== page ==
This article belongs to With a Grain of Piquant Salt column.

For those who have been living in the Outer Hebrides inside a cave for the past 10 years, this essay does not apply. For most of the other denizens of this country who are connected to the internet, PayPal would be familiar term. In any case, Paypal is an online payment system which is used for online electronic transactions, primarily on EBay.

And according to a recent report, it is the most popular online payment service in the UK, which had nearly five times the number of unique visitors to its site compared to the second best one.

How on earth did an e-commerce site get to be on top of the pile? Surely financial institutions should be wiping the floor of these e-commerce sites? Well, yes and no. What lessons can be learnt and what does the future hold? Here's a wild stab at it. In five or ten years time, I would not be surprised to read headlines such as:

1. GooglePal makes a hostile bid for HSBC'Citi'Santander bank!

2. European Union Regulators reviewing financial consumer protection laws in MySpace.

3. Remember the day you had individual bank accounts instead of the current single electronic government account?

4. Quantum computer social networking virus attack wipes out the government reserves of Belgium.

5. Pensioner reports 20 zillion transferred into her bank account.

6. A physical paper cheque dated 23 February 2008 was sold for 10.000 at Sotheby's.

Ok, admit it, you smiled and thought, Herr Professor Dr. Bhaskar Dasgupta has gone around the bend. But hey, if I was reading headlines like, the PayPal site is five times more popular than the next one (which is unfortunately owned by a bank) in say 1995, I would have laughed as well. But despite the internet crash, the public have voted with their feet.

PayPal has 20 million accounts in the UK, it processed 24 billion of payment volume globally in 2007 and over 100,000 Web sites now accept the service. If you ask me, that is a good sized bank. That is a very big chunk of the consumer market and something that is growing at double digit numbers every year.

Commercial and Consumer banks / financial institutions will be weeping into their macchiato's to get even a quarter of that kind of growth rate. As I keep on telling my graduate recruits or as I say in class every year, the role of an intermediary is to be intermediated out. A bank is a financial intermediary and all it does is to make sure that the pipe between people who have money and people who want money is clean, efficient, effective, safe, etc..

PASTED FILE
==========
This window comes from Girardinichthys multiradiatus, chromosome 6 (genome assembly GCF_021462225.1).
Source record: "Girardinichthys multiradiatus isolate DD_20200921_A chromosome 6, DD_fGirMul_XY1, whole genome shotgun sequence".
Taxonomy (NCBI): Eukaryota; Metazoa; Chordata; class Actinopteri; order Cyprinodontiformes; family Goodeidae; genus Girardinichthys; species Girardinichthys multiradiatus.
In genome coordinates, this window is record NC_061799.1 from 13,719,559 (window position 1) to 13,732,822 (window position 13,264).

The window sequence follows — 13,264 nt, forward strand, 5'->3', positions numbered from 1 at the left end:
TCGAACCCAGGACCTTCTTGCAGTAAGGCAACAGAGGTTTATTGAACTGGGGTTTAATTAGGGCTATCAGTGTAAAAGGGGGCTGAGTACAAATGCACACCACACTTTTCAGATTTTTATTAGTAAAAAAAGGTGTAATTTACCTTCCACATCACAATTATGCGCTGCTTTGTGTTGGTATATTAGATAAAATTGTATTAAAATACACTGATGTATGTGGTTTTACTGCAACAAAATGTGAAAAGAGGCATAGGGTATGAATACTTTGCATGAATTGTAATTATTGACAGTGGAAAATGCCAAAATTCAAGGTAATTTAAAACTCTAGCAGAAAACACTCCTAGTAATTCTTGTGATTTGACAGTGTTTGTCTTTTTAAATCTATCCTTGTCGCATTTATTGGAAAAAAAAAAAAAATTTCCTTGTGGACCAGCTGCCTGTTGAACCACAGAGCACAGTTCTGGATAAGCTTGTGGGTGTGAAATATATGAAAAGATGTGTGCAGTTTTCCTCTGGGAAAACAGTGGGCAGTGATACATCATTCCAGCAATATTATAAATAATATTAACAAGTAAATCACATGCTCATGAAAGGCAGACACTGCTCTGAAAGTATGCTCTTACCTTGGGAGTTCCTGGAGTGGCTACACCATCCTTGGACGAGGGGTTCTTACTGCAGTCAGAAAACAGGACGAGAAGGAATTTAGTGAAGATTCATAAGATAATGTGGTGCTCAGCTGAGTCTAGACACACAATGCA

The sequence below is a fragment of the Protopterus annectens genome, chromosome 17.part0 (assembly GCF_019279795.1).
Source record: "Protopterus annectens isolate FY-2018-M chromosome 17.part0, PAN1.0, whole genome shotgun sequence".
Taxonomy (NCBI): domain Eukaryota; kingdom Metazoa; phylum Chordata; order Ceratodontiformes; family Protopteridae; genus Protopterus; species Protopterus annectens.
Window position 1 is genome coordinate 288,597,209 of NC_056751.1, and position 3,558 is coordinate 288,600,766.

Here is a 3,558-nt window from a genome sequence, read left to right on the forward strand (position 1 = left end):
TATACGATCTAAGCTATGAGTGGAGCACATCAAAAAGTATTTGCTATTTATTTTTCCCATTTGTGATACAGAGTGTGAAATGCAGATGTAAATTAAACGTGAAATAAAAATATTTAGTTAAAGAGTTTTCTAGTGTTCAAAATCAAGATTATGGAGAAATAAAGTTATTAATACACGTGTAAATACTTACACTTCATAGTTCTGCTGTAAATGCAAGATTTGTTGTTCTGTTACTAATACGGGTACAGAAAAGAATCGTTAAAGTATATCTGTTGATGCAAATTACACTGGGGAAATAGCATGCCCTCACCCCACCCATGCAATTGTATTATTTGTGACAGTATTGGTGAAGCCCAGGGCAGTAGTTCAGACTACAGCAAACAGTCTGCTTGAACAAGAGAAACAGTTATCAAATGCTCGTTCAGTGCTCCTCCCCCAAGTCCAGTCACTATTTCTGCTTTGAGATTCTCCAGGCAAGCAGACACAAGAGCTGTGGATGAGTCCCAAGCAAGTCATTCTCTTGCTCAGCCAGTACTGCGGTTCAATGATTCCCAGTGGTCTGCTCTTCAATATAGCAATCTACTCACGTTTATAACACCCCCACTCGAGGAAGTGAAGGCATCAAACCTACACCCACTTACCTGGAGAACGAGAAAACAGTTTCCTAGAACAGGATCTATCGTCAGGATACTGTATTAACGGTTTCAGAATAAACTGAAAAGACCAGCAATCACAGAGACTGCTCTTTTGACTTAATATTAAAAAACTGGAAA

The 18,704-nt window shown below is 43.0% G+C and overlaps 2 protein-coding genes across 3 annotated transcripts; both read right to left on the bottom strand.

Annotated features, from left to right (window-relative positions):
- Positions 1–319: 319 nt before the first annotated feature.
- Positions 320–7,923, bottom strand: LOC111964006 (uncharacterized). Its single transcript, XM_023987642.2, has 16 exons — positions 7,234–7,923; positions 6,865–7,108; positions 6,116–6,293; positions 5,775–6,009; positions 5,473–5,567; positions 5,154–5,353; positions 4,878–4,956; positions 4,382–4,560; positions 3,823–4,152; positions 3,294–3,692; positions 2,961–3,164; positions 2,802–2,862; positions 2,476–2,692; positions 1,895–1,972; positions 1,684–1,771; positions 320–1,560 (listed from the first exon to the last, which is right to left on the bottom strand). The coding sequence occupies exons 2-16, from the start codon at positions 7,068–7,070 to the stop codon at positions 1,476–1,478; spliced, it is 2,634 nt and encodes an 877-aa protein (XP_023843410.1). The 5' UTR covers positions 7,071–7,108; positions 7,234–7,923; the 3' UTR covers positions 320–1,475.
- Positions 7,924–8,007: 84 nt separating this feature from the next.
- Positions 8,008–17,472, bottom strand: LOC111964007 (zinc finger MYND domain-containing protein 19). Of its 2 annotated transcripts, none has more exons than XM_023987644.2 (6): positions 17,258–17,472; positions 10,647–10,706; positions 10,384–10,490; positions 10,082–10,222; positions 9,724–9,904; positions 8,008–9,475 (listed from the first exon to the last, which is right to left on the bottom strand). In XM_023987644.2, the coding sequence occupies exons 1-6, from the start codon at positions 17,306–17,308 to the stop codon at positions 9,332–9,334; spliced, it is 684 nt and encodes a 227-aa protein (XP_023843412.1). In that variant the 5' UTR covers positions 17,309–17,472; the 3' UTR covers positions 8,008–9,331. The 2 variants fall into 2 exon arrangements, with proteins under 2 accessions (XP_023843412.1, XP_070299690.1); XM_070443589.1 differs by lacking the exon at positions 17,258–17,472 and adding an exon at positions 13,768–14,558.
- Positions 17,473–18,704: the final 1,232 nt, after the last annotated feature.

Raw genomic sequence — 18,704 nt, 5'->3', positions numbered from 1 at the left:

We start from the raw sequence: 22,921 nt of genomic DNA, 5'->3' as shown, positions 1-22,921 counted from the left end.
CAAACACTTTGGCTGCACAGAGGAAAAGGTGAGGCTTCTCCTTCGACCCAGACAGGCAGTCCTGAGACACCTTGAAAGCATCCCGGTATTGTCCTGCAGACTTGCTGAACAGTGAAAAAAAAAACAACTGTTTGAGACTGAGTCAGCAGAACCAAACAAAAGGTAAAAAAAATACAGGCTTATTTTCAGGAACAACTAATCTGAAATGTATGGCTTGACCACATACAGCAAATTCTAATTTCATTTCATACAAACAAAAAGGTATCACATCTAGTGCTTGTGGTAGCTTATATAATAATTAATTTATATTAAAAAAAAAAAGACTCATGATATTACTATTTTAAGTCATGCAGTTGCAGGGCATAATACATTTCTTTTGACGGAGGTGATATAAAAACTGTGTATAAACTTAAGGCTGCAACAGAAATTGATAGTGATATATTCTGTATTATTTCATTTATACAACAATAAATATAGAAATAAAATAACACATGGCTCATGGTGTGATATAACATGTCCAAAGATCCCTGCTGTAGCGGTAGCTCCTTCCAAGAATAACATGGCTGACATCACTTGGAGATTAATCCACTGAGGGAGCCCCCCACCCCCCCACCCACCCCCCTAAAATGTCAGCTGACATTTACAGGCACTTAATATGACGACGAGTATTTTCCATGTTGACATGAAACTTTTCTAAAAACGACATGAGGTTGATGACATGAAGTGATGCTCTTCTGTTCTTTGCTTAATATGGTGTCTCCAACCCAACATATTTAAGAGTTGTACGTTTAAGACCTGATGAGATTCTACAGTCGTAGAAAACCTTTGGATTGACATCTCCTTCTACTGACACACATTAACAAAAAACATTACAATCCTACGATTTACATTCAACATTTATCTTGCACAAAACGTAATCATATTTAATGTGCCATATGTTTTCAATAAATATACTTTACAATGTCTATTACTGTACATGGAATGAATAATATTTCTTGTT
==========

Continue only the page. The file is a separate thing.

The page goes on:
Are you looking for banking software? Think Misys.

And just like a mousetrap, if you build a better mousetrap, then the customers will flock there. What technology is doing is to make the pipe construction and operation commoditised. As can be seen, PayPal did it. The entire value chain of account opening, payment processing, regulatory and customer reporting, lending etc. is pretty much standard and commoditised. So what exactly is the value that the banks are adding? Not much, is there?

I can see you jumping up and down and saying, hey, lets move up the value chain and move into corporate or investment banking or even trading. Well, I have news for you. By 2010, 75% of all foreign exchange trading will be electronic, while last year, it was almost 60% already. How about the fact that only about 20% of equity trading in the US was done in the old fashioned manner using the phones last year? (And is still falling rapidly).

So, basically, if you do not have a handle on technology and are not nimble enough, your customers will be deserting you, regulators will be piling on more and more costs and pressures on you, while technology is allowing new competitors to steal your business away from you. I have realised one thing after almost fifteen years in this area, innovation will not come out of the current banking structures.

It is impossible given how the regulator regulates the industry, how the industry is structured, how the capital is deployed and how the products are constructed and made. One or two might come out, but on balance of probability, the way the financial market is structured, it simply will not be possible.

The current financial industry will become utilities, like the ones who provide water, sewage, electricity etc.. Regulated to hell and beyond, thin regulated profit margins, huge infrastructure costs and basically as boring as dried up and chewed biro pens.

There is only one way to do so, which some banks are already starting to implement (such as the Citigroup investment in Lava and the RBS investment in WorldPay). Create a Special Purpose Vehicle or invest in a firm which is independent and far from the dull boring old gits in charge of the bank.

Get it to invest and run disruptive technologies, processes and organisations within the financial services world, but stretch out to e-commerce and technology worlds. Then the challenge is to bring that disruptive technology inside the bank, but that's for another essay. And the opinion which I have and the advice which I gave above?

Chances are greater than even that it is totally rubbish. As Niels Bohr said, "Prediction is very difficult, especially about the future" and I tend to stay away from difficult stuff. But then, if you do want to get a principle to work by, work on being very agile, flexible and change welcoming because "It is not the strongest of the species that survives, nor the most intelligent that survives. It is the one that is the most adaptable to change." (Charles Darwin) (Disclosure: I work for one of the banks which is competing in this arena) All this to be taken with a grain of piquant salt! Technorati Tags: Technology,Internet,Financial Institutions,Financial Markets